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World Trade Organization, another expected failure…

The lack of agreements during the recent biennial WHO meeting in Buenos Aires shows that there is not only a standoff between developed and underdeveloped countries, but that the position of President Donald Trump, that “the WHO has not treated us well and we will only accept agreements that do not suit us”, has strained the situation even more and has driven away the possibilities of an agreement. The U.S. Trade, Robert Lighthizer, was very direct in saying, “The United States has an issue with the WHO.”

The contentious topic of this conference was food safety, as India proposed that governments be allowed to store and offer subsidized foods and authorize minimum sustenance prices with subsidies inclusively above 10% of those admitted by the WHO.

After the conference of Bretton Woods en 1944, the victorious Second World War countries met in Havana (Cuba) to agree to the creation of a World Trade Organization, and although they agreed to a text, the Congress of the United States refused to ratify the agreement with the argument that accepting arbitration from a foreign organization in events of claims from other countries was unacceptable for the sovereignty.

Then in 1948, they agreed to create the General Agreement on Tariffs and Trade (GATT) e agreeing to lower average world tariffs from 40 to 4%, as the non-tariff measures (sanitary, phytosanitary, environmental, customs and others) grew to prevent the entry of goods from underdeveloped countries to large cities.

During after the Uruguay Summit, which ended in Marrakech in 1994, the United States and the European countries pushed to extend intellectual property protection over drugs, cinema, music, software, and books, as well as resisting to review the considerable subsidies provided to farmers of rich countries. The WHO ruling declaring cotton subsidies illegal was trampled by the U.S. when the George W. Bush administration instead of removing or reducing them, increased them!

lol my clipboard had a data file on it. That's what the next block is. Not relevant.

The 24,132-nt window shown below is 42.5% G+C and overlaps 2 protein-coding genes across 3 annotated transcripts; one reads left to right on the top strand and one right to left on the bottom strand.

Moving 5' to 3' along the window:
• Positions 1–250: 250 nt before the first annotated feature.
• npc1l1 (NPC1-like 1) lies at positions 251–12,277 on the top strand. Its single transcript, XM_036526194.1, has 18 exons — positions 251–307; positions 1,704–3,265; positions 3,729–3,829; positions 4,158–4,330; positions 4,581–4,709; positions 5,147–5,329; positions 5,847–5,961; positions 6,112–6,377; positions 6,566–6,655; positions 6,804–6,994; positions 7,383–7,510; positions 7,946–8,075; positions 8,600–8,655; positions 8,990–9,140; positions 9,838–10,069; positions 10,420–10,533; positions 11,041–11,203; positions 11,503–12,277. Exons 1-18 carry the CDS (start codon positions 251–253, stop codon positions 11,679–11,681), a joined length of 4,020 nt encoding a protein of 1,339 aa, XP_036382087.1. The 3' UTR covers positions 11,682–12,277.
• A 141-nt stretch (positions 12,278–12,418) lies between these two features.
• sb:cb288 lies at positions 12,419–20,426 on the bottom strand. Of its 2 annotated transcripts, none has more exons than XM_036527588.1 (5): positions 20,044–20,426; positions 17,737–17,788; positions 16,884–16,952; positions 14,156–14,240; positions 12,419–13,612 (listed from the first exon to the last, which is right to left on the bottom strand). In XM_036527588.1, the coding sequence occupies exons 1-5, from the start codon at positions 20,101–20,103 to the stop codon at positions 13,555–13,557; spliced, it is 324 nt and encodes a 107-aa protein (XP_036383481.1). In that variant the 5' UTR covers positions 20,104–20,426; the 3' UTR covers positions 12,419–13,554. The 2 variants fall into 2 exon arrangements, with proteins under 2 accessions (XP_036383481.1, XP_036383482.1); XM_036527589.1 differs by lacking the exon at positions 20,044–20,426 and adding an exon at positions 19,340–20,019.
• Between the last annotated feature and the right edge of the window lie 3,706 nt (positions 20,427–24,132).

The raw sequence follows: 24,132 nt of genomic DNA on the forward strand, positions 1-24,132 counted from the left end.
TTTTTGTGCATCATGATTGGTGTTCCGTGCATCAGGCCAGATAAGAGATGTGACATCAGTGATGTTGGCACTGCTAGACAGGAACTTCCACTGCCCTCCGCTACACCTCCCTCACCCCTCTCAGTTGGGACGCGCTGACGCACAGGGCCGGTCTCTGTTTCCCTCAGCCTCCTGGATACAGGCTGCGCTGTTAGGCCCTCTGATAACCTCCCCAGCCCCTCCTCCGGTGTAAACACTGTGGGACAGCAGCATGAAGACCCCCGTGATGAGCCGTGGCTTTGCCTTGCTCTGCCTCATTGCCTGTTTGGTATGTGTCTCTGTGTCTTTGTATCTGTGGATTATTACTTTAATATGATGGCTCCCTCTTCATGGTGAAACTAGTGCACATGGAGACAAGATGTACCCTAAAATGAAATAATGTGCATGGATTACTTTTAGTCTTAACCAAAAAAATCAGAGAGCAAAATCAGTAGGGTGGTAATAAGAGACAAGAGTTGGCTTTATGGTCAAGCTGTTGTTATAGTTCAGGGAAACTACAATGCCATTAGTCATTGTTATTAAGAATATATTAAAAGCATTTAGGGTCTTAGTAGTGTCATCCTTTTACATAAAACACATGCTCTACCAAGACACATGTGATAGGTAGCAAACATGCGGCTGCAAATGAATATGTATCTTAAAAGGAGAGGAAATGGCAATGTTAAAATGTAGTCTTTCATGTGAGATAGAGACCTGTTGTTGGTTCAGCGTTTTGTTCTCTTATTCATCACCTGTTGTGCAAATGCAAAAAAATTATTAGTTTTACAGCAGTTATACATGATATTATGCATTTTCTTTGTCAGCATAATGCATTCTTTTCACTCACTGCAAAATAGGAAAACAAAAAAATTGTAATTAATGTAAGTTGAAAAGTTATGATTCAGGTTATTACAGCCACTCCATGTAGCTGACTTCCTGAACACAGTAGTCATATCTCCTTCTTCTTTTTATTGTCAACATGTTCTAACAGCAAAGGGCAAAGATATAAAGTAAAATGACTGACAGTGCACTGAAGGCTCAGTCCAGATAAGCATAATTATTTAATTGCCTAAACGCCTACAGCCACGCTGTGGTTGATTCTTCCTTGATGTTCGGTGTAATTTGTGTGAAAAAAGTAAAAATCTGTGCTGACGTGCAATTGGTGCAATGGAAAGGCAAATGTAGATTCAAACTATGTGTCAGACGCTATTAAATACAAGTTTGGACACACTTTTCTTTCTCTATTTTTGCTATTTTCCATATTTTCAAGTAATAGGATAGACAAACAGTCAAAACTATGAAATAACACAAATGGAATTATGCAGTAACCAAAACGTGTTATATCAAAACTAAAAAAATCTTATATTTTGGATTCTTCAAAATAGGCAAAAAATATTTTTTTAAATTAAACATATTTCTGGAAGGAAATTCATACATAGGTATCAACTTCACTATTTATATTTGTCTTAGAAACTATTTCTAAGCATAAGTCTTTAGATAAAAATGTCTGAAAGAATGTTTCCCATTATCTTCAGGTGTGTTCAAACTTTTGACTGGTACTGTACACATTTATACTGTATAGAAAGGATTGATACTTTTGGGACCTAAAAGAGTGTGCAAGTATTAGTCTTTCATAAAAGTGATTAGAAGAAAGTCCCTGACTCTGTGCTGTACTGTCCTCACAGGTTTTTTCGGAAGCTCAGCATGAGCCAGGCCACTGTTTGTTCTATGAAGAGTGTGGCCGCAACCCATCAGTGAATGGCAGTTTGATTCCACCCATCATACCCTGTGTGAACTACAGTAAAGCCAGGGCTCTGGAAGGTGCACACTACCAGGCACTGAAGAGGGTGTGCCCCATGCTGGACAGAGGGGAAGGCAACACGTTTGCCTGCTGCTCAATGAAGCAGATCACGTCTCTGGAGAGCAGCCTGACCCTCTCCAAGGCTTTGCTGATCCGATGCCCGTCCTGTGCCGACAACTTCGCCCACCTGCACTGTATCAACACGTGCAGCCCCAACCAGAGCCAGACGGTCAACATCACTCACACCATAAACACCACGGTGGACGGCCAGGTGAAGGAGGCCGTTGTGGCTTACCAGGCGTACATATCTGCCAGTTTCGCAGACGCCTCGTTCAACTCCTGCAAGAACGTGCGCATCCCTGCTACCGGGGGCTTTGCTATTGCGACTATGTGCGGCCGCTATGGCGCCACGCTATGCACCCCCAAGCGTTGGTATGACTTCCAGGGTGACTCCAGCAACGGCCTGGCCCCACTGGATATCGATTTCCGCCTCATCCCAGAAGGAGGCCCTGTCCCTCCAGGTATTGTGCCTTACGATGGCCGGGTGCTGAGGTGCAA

In January of 1995, the WHO began its operations and the Seattle Summit ended in a harsh dispute due to the aforementioned topic and also ended without any agreements amid massive manifestations and aggressions towards the Ministers. The following Summit in Mexico (Cancun) was not less belligerent or more productive, and ended by a suicide of a Korean demonstrator …

Then during the following summit in Doha (Qatar) where they prevented the entry of NGOs and labor unions, China was officially accepted as a member and they also accepted the governments manufacture drugs with general patents in events of public health dire situations. Unfortunately, this agreement has not been implemented due to delays from the pharmaceutical industry, except in India, South Africa, and Brazil, where their pressure has allowed little but some progress. On its part Colombia has begun a similar policy and the government has been subjected to pressures, claims, and lobby from pharmaceutical companies who threaten to limit their cooperation in issues such as peace and narcotrafficking.

Therefore as the Buenos Aires Summit was approaching the feeling in the atmosphere was not the best and the Indian proposal to support public provision of basic foods (especially wheat and rice), accepting minimum sustenance prices or a 10% subsidy for these foods is strongly resisted by developed countries particularly the United States, which opposes public system food offers and instead says to leave this to the market and support consumers with fund transfers. On the other part, the developed countries are pressuring for the WHO to regulate electronic trade.

The tone of the United States, its reluctance to come to any agreement and the ill-timed desertion of the U.S. Trade Representative before the ending of the summit, clearly express the attitude that this government also uses in other issues such as immigration, the environment, and sexual diversity.

Therefore, while other developed countries headed by India strive to provide continuance to positive aspects of the Doha Summit, the U.S. delegates resisted to any mention “multilateralism”, which is the philosophy which inspired these institutions. Not for nothing the United States has again withdrawn from UNESCO, declined to sign the Paris Agreement on climate change, abandoned the Trans-Pacific Partnership (TPP), is reviewing NAFTA and taking distance from NATO.

As in every other topic, India and Pakistan are on opposite sides. Pakistan advocated for their fund transfer program to people in need and said that the Indian proposal to store food stocks could produce negative effects on third countries if subsidized products were exported to other countries.


Consejo Editorial